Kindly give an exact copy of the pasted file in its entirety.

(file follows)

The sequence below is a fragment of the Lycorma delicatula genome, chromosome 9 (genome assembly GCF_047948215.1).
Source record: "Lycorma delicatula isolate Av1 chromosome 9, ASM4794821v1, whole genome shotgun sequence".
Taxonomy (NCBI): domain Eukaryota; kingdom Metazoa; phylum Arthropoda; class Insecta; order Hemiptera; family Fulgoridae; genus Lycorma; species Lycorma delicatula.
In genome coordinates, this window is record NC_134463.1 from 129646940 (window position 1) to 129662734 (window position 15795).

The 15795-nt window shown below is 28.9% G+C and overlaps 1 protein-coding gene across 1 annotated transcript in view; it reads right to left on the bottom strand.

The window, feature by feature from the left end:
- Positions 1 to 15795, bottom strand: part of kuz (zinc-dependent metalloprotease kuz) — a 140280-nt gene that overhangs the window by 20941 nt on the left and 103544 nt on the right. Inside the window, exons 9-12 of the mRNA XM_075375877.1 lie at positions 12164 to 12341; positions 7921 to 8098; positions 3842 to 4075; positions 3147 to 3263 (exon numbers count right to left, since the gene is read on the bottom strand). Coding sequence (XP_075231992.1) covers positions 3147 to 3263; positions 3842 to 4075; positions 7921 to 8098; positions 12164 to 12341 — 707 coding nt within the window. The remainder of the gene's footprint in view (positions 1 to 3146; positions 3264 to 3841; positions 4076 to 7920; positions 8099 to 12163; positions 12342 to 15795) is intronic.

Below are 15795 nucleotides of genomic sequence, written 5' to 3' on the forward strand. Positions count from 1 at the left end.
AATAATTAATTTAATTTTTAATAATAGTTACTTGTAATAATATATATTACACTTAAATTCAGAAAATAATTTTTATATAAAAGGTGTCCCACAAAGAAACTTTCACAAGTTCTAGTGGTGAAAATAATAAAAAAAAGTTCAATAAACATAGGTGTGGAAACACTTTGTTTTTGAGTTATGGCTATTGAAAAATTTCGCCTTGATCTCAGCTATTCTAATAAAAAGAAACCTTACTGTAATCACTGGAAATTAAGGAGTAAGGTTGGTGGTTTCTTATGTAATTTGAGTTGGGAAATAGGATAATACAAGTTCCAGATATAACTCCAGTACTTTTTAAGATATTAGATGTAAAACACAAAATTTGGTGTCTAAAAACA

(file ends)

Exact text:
The sequence below is a fragment of the Lycorma delicatula genome, chromosome 9 (genome assembly GCF_047948215.1).
Source record: "Lycorma delicatula isolate Av1 chromosome 9, ASM4794821v1, whole genome shotgun sequence".
Taxonomy (NCBI): domain Eukaryota; kingdom Metazoa; phylum Arthropoda; class Insecta; order Hemiptera; family Fulgoridae; genus Lycorma; species Lycorma delicatula.
In genome coordinates, this window is record NC_134463.1 from 129646940 (window position 1) to 129662734 (window position 15795).

The 15795-nt window shown below is 28.9% G+C and overlaps 1 protein-coding gene across 1 annotated transcript in view; it reads right to left on the bottom strand.

The window, feature by feature from the left end:
- Positions 1 to 15795, bottom strand: part of kuz (zinc-dependent metalloprotease kuz) — a 140280-nt gene that overhangs the window by 20941 nt on the left and 103544 nt on the right. Inside the window, exons 9-12 of the mRNA XM_075375877.1 lie at positions 12164 to 12341; positions 7921 to 8098; positions 3842 to 4075; positions 3147 to 3263 (exon numbers count right to left, since the gene is read on the bottom strand). Coding sequence (XP_075231992.1) covers positions 3147 to 3263; positions 3842 to 4075; positions 7921 to 8098; positions 12164 to 12341 — 707 coding nt within the window. The remainder of the gene's footprint in view (positions 1 to 3146; positions 3264 to 3841; positions 4076 to 7920; positions 8099 to 12163; positions 12342 to 15795) is intronic.

Below are 15795 nucleotides of genomic sequence, written 5' to 3' on the forward strand. Positions count from 1 at the left end.
AATAATTAATTTAATTTTTAATAATAGTTACTTGTAATAATATATATTACACTTAAATTCAGAAAATAATTTTTATATAAAAGGTGTCCCACAAAGAAACTTTCACAAGTTCTAGTGGTGAAAATAATAAAAAAAAGTTCAATAAACATAGGTGTGGAAACACTTTGTTTTTGAGTTATGGCTATTGAAAAATTTCGCCTTGATCTCAGCTATTCTAATAAAAAGAAACCTTACTGTAATCACTGGAAATTAAGGAGTAAGGTTGGTGGTTTCTTATGTAATTTGAGTTGGGAAATAGGATAATACAAGTTCCAGATATAACTCCAGTACTTTTTAAGATATTAGATGTAAAACACAAAATTTGGTGTCTAAAAACA